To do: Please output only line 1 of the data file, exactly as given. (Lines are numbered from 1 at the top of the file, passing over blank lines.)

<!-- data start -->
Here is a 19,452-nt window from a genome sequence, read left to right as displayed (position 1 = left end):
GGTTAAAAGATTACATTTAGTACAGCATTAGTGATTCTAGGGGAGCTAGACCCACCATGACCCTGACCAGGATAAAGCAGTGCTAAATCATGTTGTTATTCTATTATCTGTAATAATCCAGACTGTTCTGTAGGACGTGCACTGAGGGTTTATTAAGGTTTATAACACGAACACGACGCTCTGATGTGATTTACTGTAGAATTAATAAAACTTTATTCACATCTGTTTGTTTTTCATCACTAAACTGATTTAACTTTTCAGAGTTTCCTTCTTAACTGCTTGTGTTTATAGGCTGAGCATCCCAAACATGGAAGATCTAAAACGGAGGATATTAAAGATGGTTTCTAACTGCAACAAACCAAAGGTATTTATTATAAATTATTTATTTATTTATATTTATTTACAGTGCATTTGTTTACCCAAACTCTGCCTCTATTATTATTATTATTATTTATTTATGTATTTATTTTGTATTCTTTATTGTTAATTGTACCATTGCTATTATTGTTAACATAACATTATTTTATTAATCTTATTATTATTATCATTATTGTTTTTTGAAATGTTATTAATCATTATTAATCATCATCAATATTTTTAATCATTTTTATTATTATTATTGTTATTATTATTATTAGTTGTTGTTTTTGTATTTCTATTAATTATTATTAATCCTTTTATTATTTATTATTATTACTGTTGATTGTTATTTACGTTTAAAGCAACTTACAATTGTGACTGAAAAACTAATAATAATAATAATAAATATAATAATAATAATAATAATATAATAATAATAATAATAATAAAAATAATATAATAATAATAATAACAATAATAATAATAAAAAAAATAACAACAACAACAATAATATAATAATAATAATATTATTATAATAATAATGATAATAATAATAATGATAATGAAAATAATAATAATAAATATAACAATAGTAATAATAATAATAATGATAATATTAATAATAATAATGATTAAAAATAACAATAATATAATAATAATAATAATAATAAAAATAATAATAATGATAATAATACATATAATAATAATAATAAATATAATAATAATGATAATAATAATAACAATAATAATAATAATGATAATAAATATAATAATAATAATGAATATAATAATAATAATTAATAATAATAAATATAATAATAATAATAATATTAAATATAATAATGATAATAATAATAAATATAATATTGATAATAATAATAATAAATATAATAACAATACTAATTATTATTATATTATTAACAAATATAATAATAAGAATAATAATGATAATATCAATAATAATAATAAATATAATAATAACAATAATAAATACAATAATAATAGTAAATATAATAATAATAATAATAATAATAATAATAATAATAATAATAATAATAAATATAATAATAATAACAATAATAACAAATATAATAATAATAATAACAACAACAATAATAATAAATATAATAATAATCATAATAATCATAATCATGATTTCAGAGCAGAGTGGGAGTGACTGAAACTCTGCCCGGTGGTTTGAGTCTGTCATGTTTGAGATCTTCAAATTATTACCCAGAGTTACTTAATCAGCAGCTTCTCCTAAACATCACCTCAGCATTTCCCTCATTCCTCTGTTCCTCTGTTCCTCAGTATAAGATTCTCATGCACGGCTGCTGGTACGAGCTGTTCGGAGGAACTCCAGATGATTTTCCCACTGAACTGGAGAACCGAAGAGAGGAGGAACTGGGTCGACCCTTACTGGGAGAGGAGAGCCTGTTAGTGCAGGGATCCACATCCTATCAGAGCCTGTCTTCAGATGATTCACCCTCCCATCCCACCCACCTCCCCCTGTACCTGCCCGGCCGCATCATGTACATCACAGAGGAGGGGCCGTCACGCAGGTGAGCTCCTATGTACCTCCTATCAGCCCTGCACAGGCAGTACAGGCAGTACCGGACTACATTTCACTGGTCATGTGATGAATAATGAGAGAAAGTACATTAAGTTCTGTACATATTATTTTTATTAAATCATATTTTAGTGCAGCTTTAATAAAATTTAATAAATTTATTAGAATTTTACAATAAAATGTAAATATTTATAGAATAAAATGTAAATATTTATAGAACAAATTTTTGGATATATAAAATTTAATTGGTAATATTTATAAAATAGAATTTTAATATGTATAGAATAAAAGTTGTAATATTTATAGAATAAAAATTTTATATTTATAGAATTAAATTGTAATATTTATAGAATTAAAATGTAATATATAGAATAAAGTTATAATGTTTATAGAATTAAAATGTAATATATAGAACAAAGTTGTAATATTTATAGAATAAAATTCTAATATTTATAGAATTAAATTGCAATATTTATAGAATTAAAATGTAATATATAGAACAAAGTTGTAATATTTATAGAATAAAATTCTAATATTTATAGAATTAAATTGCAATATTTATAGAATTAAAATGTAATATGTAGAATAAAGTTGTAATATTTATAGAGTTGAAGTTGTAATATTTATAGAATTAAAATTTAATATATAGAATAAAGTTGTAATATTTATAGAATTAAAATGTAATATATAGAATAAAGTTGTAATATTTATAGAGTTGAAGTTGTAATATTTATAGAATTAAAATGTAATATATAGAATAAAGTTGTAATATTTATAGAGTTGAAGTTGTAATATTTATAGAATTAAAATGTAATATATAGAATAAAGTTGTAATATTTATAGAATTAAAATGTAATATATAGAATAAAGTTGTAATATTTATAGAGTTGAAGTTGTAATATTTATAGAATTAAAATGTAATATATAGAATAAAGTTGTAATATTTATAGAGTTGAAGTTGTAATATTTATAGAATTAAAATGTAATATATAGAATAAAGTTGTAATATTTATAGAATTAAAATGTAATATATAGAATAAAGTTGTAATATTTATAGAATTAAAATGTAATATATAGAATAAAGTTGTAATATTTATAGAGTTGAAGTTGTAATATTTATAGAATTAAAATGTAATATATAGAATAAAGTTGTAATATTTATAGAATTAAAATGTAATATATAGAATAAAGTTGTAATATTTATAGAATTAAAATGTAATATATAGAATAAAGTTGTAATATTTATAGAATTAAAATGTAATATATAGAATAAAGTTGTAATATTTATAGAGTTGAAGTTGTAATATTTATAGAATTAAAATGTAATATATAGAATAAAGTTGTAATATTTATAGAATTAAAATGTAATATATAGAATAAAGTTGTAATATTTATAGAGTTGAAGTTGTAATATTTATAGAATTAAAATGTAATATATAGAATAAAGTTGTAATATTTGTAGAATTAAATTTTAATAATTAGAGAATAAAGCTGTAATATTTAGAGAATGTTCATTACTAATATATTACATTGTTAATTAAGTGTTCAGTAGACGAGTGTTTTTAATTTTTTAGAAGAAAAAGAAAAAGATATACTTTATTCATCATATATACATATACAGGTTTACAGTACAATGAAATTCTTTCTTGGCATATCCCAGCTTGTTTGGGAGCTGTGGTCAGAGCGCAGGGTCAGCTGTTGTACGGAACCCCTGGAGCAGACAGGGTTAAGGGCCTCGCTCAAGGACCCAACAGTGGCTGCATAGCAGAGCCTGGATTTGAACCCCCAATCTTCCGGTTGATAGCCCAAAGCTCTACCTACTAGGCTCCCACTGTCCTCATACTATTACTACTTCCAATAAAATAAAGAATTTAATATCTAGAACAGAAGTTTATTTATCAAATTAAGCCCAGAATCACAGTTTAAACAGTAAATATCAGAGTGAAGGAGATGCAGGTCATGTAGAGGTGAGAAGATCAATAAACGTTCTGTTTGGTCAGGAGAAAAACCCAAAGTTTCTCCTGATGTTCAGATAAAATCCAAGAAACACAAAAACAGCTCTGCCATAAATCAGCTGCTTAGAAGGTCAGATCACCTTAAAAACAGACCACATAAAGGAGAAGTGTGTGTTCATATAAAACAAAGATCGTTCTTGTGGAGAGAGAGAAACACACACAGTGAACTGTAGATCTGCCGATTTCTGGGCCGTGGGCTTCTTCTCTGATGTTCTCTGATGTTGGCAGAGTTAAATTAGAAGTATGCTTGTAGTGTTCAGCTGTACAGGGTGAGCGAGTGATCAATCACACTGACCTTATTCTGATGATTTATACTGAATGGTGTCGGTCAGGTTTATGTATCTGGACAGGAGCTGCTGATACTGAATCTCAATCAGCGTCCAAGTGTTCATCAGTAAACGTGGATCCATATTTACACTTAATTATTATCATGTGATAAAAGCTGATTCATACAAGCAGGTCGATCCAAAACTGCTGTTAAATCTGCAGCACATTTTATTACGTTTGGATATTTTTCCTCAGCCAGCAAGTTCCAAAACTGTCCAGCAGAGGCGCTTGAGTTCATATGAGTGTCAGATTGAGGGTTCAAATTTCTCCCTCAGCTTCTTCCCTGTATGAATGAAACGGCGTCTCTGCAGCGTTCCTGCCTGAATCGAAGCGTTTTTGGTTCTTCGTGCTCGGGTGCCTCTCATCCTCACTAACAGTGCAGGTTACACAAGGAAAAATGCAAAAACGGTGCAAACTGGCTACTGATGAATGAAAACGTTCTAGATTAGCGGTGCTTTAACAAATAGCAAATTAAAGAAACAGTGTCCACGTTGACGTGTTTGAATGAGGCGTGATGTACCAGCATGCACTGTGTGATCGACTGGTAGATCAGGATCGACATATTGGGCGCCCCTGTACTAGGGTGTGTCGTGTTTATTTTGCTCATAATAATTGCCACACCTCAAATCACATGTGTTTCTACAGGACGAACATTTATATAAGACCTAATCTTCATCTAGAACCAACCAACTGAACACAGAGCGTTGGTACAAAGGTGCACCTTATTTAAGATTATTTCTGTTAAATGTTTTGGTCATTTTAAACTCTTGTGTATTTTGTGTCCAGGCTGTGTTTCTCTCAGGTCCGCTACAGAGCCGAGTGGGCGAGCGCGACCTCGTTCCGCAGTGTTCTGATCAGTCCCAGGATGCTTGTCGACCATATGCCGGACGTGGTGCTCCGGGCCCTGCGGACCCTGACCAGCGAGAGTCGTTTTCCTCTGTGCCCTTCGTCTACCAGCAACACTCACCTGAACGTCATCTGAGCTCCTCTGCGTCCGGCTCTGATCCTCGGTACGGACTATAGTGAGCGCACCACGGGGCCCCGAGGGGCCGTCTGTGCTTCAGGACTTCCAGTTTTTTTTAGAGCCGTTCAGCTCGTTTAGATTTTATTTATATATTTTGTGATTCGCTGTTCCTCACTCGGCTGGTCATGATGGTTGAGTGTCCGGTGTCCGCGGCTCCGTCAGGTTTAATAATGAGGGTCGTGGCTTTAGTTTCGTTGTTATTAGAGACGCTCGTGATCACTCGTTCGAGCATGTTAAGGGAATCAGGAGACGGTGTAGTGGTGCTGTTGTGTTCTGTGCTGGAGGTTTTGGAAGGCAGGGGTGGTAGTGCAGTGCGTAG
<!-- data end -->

Here is a 19,452-nt window from a genome sequence, read left to right as displayed (position 1 = left end):